Jim Melvin, Public Service Activities October 29, 2015
CLEMSON — While researchers at Clemson University have recently announced an array of breakthroughs in agricultural and life sciences, the size of the data sets they are now using to facilitate these achievements is like a mountain compared to a molehill in regard to what was available just a few years ago.
But as the amount of “Big Data” being generated and shared throughout the scientific community continues to grow exponentially, new issues have arisen. Where should all this data be stored and shared in a cost-effective manner? How can it be most efficiently transferred across advanced data networks? How will researchers be interacting with the data and global computing infrastructure?
A team of trail-blazing scientists and information technologists at Clemson is working hard to answer these questions by studying ways to simplify collaboration and improve efficiency.
“I use genomic data sets to find gene interactions in various crop species,” said Alex Feltus, an associate professor in genetics and biochemistry at Clemson. “My goal is to advance crop development cycles to make crops grow fast enough to meet demand in the face of new economic realities imposed by climate change. In the process of doing this, I’ve also become a Big Data scientist who has to transfer data across networks and process it very quickly using supercomputers like the Palmetto Cluster at Clemson. And I recently found myself — especially in just the past couple of years — bumping up against some pretty serious bottlenecks that have slowed down my ability to do my best possible work.”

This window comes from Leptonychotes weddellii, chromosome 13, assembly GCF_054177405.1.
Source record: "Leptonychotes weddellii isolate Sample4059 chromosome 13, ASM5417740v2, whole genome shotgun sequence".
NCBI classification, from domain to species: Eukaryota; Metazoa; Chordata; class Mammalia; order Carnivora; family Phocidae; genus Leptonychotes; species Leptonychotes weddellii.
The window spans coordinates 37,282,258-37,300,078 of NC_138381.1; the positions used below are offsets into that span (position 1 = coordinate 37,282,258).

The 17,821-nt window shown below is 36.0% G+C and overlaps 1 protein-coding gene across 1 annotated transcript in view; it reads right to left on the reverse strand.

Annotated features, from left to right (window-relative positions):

Big Data, defined as data sets too large and complex for traditional computers to handle, is being mined in new and innovative ways to computationally analyze patterns, trends and associations within the field of genomics and a wide range of other disciplines. But significant delays in Big Data transfer can cause scientists to give up on a project before they even start.
“There are many available technologies in place today that can solve the Big Data transfer problem,” said Kuang-Ching “KC” Wang, associate professor in electrical and computer engineering and also networking chief technology officer at Clemson. “It’s an exciting time for genomics researchers to vastly transform their workflows by leveraging advanced networking and computing technologies. But to get all these technologies working together in the right way requires complex engineering. And that’s why we are encouraging genomics researchers to collaborate with their local IT resources, which include IT engineers and computer scientists. This kind of cross-discipline collaboration is reflecting the national research trends.”
In their recently published paper titled “The Widening Gulf between Genomics Data Generation and Consumption: A Practical Guide to Big Data Transfer Technology,” Feltus, Wang and six other co-authors at Clemson, the University of Utah and the National Center for Biotechnology Information discussed the careful planning and engineering required to move and manage Big Data at the speeds needed for high-throughput science. If properly executed, sophisticated data transfer networks, such as Internet2’s Advanced Layer2 Service, as well as the inclusion of advanced applications and software, can improve transfer efficiency by orders of magnitude.